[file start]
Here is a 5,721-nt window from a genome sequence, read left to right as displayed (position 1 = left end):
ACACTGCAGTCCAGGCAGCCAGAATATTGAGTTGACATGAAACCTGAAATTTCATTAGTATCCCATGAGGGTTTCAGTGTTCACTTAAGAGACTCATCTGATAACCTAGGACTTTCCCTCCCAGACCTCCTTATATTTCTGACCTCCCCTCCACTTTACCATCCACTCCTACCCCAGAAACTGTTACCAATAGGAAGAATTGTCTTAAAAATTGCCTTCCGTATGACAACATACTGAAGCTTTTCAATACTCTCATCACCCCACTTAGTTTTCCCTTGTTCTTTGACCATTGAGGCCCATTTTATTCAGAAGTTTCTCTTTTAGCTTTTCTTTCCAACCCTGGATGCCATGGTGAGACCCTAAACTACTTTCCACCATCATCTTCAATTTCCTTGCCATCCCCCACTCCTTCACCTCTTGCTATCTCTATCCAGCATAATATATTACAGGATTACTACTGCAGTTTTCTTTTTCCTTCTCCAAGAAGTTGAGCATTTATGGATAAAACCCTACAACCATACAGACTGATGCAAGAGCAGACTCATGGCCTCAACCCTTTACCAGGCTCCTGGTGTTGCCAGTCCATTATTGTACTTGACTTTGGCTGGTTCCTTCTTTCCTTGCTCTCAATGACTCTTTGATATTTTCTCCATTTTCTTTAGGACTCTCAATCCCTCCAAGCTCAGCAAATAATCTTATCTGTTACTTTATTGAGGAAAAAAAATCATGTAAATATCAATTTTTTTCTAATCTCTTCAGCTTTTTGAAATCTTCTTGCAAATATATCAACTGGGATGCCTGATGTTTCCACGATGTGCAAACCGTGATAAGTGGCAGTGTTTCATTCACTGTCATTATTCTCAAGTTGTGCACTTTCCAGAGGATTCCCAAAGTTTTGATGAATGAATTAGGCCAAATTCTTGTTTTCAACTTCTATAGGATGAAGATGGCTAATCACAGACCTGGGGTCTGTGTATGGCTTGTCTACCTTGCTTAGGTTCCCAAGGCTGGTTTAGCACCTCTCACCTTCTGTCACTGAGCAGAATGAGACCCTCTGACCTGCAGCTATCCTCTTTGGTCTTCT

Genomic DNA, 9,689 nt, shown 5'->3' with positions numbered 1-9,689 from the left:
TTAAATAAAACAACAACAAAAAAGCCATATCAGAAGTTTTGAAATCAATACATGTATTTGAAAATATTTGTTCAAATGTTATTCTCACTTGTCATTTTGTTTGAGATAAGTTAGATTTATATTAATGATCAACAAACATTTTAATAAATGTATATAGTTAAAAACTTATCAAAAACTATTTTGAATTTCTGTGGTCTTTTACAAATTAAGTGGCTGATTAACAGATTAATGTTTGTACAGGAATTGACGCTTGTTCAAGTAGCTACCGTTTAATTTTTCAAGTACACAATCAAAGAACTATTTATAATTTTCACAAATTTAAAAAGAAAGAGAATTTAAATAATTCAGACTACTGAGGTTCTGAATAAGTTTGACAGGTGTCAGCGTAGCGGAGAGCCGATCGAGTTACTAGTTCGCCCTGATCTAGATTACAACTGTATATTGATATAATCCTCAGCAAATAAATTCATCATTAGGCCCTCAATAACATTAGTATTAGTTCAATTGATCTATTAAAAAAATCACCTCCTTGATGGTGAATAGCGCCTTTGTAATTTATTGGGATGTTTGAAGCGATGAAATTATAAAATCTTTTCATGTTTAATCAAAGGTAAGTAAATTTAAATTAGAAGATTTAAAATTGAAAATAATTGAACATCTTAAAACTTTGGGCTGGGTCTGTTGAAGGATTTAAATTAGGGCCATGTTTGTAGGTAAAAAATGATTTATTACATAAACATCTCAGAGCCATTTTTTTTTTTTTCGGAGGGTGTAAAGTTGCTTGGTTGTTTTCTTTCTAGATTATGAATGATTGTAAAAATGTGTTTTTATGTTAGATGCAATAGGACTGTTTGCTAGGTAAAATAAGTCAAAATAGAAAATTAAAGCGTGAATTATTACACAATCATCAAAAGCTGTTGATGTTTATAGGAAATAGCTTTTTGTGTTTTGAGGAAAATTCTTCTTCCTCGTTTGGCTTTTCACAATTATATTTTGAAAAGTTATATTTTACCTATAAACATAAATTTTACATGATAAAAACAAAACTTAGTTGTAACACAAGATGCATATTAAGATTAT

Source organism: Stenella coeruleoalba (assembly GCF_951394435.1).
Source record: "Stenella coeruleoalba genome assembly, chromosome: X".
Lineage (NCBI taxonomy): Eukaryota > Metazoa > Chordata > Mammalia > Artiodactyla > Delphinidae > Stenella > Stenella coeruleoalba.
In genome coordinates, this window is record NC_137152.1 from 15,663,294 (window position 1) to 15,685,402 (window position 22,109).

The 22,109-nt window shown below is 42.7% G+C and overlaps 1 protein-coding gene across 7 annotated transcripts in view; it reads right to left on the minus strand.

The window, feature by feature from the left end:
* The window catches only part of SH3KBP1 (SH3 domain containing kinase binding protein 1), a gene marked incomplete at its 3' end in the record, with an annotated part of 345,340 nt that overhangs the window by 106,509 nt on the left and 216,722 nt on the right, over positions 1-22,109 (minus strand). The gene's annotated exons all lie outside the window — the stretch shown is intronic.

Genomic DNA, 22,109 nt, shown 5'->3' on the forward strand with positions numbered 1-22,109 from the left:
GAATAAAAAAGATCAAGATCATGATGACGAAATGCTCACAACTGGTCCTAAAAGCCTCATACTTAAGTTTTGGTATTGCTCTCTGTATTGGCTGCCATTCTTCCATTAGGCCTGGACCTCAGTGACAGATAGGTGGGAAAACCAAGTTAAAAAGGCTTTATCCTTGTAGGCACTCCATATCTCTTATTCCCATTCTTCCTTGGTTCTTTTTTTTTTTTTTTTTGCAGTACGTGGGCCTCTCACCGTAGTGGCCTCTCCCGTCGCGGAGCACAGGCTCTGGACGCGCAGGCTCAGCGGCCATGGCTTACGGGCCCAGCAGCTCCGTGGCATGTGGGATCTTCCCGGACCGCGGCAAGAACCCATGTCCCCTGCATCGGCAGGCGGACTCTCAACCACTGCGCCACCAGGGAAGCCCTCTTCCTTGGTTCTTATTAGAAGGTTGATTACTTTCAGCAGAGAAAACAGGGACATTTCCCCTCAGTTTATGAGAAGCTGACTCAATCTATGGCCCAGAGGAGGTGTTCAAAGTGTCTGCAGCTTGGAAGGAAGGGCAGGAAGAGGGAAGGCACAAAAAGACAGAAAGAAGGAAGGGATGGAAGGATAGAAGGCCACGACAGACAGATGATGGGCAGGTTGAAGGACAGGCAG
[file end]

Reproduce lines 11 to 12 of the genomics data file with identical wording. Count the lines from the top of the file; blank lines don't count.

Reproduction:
* The window catches only part of SH3KBP1 (SH3 domain containing kinase binding protein 1), a gene marked incomplete at its 3' end in the record, with an annotated part of 345,340 nt that overhangs the window by 106,509 nt on the left and 216,722 nt on the right, over positions 1-22,109 (minus strand). The gene's annotated exons all lie outside the window — the stretch shown is intronic.

Genomic DNA, 22,109 nt, shown 5'->3' on the forward strand with positions numbered 1-22,109 from the left: